Longer shifts for nurses could have a negative impact on patient care, according to a new review from the chief nursing officer (CNO) for England.
Nursing Times reports that the research confirms that there has been a rise in the popularity of 12-hour shifts - possibly due to shortages in staff - that are leaving nurses feeling more tired compared to eight hours.
The study investigated prevalence of these shifts and how they can impact patient care. The focus was predominantly on nurses, but the researchers were confident that the results could also be applied to healthcare support workers.
It found that 31 per cent of staff nurses in hospitals reported working 12-hour shifts in 2005 compared to more than half (52 per cent) in 2009. In care homes, the figure rose from 41 per cent to 69 per cent.
The study connected the rise in popularity for these longer shifts to fatigues, stress, patient safety and a drop in performance.
Researchers noted a move away from traditional patterns of work over the last two decades with many hospitals supporting 12-hour shifts as they believe it is a cost-effective way of providing around the clock care.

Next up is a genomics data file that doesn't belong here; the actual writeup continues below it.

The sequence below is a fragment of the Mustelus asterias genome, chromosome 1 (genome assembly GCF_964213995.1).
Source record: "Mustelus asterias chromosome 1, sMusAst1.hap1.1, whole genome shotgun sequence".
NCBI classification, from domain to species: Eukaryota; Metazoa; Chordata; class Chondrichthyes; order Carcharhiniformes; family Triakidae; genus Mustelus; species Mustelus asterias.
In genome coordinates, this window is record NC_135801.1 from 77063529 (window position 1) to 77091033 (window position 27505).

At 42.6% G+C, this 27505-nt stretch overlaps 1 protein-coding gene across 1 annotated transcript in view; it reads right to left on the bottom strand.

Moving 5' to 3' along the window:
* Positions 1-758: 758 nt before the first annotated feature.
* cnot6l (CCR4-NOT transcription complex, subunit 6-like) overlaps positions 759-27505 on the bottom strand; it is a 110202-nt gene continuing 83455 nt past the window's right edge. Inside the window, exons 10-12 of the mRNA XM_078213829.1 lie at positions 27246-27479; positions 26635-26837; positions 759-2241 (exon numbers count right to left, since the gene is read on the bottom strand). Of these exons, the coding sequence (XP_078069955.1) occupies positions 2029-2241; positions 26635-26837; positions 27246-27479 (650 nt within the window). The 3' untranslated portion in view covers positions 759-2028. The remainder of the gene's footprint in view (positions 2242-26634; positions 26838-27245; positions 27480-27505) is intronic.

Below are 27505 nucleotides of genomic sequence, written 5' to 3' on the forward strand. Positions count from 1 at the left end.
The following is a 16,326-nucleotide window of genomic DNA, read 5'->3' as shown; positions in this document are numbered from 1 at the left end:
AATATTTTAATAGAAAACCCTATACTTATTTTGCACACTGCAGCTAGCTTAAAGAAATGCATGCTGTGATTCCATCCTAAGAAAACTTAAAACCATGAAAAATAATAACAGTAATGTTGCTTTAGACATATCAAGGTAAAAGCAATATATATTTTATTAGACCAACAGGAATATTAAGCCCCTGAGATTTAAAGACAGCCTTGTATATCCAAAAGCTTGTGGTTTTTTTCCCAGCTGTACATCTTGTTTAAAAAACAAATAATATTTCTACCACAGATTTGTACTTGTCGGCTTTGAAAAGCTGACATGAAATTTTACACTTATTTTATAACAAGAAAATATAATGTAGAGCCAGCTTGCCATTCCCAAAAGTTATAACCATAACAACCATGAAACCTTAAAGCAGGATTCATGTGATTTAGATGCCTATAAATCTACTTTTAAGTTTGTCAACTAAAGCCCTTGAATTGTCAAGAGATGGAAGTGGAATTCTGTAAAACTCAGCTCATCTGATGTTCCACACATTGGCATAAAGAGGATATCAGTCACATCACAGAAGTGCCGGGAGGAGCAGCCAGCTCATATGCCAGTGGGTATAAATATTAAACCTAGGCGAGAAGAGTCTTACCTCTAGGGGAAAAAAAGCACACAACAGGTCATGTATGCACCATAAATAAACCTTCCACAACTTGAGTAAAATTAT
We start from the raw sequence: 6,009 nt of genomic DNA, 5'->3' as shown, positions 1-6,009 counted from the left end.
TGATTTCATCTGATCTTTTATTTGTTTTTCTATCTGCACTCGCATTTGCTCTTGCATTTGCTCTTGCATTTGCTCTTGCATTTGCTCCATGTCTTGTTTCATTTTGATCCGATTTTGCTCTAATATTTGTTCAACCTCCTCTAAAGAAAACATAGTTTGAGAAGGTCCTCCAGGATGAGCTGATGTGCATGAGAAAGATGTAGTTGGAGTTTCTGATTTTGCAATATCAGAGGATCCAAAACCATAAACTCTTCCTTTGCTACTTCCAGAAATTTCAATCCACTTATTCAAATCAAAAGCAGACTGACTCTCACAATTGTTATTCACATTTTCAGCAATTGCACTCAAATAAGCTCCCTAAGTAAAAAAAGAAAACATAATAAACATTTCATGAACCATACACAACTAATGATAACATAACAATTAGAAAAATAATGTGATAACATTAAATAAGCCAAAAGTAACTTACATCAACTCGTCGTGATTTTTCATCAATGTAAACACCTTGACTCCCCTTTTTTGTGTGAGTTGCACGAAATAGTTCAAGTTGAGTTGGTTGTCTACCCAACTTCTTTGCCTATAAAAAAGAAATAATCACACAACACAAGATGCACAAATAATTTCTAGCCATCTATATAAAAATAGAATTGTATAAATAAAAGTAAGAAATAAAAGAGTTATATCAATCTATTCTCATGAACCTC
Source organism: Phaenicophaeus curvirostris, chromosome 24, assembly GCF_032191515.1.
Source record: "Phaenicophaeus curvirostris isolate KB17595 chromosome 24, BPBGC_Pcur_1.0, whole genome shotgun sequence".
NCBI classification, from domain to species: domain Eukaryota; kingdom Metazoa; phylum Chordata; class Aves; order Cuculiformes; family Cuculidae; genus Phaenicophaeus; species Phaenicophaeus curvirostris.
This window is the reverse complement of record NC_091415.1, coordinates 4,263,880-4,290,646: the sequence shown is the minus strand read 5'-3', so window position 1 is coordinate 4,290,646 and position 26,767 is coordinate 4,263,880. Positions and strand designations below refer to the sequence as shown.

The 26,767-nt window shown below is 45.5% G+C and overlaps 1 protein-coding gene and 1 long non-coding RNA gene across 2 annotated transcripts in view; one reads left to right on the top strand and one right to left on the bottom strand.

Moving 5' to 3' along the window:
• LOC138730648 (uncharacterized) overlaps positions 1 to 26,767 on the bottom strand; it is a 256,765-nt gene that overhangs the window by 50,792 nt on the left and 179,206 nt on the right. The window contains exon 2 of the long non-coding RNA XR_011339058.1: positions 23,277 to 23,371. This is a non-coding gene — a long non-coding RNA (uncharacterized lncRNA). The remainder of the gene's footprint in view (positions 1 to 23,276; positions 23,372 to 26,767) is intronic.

Nurses were also found to prefer working longer hours over fewer shifts, as they claim it gives them greater levels of flexibility and more days at home with their families and friends.
The report - entitled '12-hour shifts: Prevalence, Views and Impact' - was commissioned in 2013 by the CNO as part of a wider project outlined out in the national nursing strategy 'Compassion in Practice'.
More than 26 studies from 1982 and 2014 were reviewed from the UK, US and Europe. The researchers warned that the evidence demonstrated that the impact of different shift lengths ranged from weak to moderate.
Overall, the different reviews appeared to "show some degree of negativity" was attached to 12-hour shifts, for both nurses and patients.
Professor Jill Maben, chair of nursing research King’s College, said: “Our work shows that in spite of limited evidence, 12-hour shifts have increased across the NHS without fully understanding the risks to patient safety and staff wellbeing.”
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